As the British consul-general in Florida, a big part of my job is helping businesses make the most of opportunities for trade and investment between Florida and the United Kingdom.
There is no shortage of opportunities. U.K. investment in Florida is worth $3.9 billion alone, represented by more than 300 companies that support 39,000 jobs — more jobs than any other foreign direct investor, including Brazil, Canada and Japan.
To a great extent that is because, compared to the rest of the world, trade between the United States and the United Kingdom is relatively free. But I know from speaking to local business leaders that there are still some barriers — like tariffs and regulatory differences — that prevent them from doing more trade, investment and creating more jobs.
Realizing this, the United States and the European Union, the group of trading nations of which the United Kingdom is a leading member, have negotiated a deal to reduce or remove as many barriers as possible. The first round of negotiations has already taken place, and we hope to reach agreement within the next 18 months. We are calling it the Transatlantic Trade and Investment Partnership, or TTIP for short.
The United States and the EU are the two largest economies in the world, with a combined value of around $30 trillion. U.S.-EU trade is worth $2.5 billion every day, one third of all world trade, and it's increasing all the time. A million jobs in the United States depend on trade with Britain alone. They tend to be good, well-paid jobs, with salaries above the U.S. average. So we always knew that the boost to our economies from freeing up trade was going to be large. What we didn't know, until recently, was how each individual state would benefit.
Now the results are in. A September 2013 study by the British Embassy in Washington, Bertelsmann Foundation and the Atlantic Council finds that TTIP could add more than 740,000 jobs to the U.S. economy as a whole — that's the equivalent of the entire working population of West Virginia. The average American household would stand to gain around $865 every year as a result of lower prices and higher average wages.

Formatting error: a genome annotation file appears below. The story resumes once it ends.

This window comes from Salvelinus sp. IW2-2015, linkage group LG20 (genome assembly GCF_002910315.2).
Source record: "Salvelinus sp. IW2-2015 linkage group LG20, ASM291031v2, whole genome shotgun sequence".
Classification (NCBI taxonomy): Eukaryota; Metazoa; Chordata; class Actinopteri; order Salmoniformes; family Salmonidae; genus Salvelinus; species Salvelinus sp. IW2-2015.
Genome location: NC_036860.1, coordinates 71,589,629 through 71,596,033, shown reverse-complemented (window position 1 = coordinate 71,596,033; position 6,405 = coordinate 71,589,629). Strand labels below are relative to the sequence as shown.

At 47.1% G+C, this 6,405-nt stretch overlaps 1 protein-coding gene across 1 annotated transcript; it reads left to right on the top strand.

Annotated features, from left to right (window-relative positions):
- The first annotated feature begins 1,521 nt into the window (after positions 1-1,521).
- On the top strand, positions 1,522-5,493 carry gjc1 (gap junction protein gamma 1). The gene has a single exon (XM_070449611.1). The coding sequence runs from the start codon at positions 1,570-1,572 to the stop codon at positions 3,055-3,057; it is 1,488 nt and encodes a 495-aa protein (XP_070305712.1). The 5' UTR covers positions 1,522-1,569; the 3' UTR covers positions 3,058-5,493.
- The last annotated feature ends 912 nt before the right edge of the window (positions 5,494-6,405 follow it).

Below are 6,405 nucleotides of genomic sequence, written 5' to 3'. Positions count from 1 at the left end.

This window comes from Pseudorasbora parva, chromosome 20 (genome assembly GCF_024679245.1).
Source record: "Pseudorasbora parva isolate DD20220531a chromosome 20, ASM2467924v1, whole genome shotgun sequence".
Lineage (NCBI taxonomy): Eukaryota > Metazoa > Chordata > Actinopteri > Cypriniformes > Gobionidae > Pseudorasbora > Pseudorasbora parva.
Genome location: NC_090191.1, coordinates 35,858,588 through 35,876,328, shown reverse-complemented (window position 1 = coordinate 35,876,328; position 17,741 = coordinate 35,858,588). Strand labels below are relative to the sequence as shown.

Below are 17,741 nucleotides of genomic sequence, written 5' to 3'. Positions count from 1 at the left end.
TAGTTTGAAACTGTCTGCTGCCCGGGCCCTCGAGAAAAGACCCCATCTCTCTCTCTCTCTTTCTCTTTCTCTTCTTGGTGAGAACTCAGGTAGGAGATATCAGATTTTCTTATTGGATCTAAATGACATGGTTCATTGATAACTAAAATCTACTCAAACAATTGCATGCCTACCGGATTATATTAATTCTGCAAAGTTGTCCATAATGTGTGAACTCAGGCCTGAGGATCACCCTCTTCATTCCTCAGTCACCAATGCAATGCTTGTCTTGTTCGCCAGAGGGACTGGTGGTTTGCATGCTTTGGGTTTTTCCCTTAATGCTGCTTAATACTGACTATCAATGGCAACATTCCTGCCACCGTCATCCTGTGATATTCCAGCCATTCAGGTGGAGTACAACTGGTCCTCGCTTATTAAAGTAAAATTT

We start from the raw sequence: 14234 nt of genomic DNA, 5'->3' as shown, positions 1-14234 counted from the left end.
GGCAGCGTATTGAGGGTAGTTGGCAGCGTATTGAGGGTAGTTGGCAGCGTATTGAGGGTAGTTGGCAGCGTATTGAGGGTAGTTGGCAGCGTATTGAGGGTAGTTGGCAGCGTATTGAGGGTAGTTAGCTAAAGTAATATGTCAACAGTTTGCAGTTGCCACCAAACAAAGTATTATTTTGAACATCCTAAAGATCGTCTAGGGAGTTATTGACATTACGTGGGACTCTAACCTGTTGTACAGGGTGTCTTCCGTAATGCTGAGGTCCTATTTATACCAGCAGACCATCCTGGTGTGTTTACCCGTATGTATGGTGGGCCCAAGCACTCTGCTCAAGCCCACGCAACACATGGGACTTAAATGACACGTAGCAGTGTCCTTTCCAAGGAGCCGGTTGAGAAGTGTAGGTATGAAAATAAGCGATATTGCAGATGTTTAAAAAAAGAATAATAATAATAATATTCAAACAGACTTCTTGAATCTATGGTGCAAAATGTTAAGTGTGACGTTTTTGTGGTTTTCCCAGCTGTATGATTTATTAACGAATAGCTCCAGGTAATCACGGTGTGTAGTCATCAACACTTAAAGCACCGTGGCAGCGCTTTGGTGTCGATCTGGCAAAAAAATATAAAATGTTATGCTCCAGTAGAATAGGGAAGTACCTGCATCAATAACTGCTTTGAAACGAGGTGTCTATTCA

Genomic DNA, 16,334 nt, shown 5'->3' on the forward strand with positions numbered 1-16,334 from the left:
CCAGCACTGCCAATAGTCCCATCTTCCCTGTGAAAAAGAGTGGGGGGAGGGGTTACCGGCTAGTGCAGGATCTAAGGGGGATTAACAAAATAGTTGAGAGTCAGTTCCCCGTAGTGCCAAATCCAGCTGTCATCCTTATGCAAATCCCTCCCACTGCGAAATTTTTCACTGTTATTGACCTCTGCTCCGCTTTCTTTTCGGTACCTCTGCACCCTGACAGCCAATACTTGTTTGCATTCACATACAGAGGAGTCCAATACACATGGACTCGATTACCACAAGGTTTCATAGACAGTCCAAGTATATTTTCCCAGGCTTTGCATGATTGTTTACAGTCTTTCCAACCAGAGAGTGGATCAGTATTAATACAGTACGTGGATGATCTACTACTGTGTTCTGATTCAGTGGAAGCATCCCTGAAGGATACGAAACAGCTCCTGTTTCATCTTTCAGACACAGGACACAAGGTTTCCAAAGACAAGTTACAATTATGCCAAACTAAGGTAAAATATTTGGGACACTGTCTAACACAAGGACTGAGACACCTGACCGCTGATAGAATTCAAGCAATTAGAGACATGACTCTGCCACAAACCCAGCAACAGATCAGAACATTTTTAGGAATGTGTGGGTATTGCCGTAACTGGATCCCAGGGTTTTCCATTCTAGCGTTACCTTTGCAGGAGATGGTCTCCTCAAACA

You can find the study, which was just released, online at www.gov.uk and tinyurl.com/tbtimes-UK.
But what does this mean for Florida, already one of the most pro-free trade states in the union? Florida already exports $6.1 billion worth of goods and $9.3 billion worth of services to the EU.
The predictions are good. The study projects that a U.S.-EU trade deal could add as many as 47,540 jobs to the Florida job market and boost Florida's exports to Europe by 26.9 percent. Many of those export gains will be realized in aerospace, transportation and chemicals, while the largest job increases should be seen in business and financial services.
I believe that's good news for the Tampa Bay area and Florida as a whole. Tampa is already home to major British companies such as BAE Systems, British Airways World Cargo and the medical device company of Smith and Nephew. The strategic investments you are making in ports, infrastructure, workforce and research at quality universities such as the University of South Florida, aligned with this trade deal, will continue to make Tampa Bay an attractive and competitive place to invest in and do business with.
Beyond the economics, the study also represents a key strategic opportunity for the United States and the EU. As a diplomat who has spent one-third of his career living in the United States, I believe that an ambitious game-changing agreement has the potential to send a powerful message to the rest of the world regarding the trans-Atlantic commitment to global rules and standards in international trade.
These numbers show that free trade is not just an idea. It has real benefits, both for business and for hard-working people. And that's why Floridians, and all Americans, should be excited about this deal.
Kevin McGurgan is the British consul-general for Florida, Puerto Rico and the U.S. Virgin Islands. He wrote this exclusively for the Tampa Bay Times.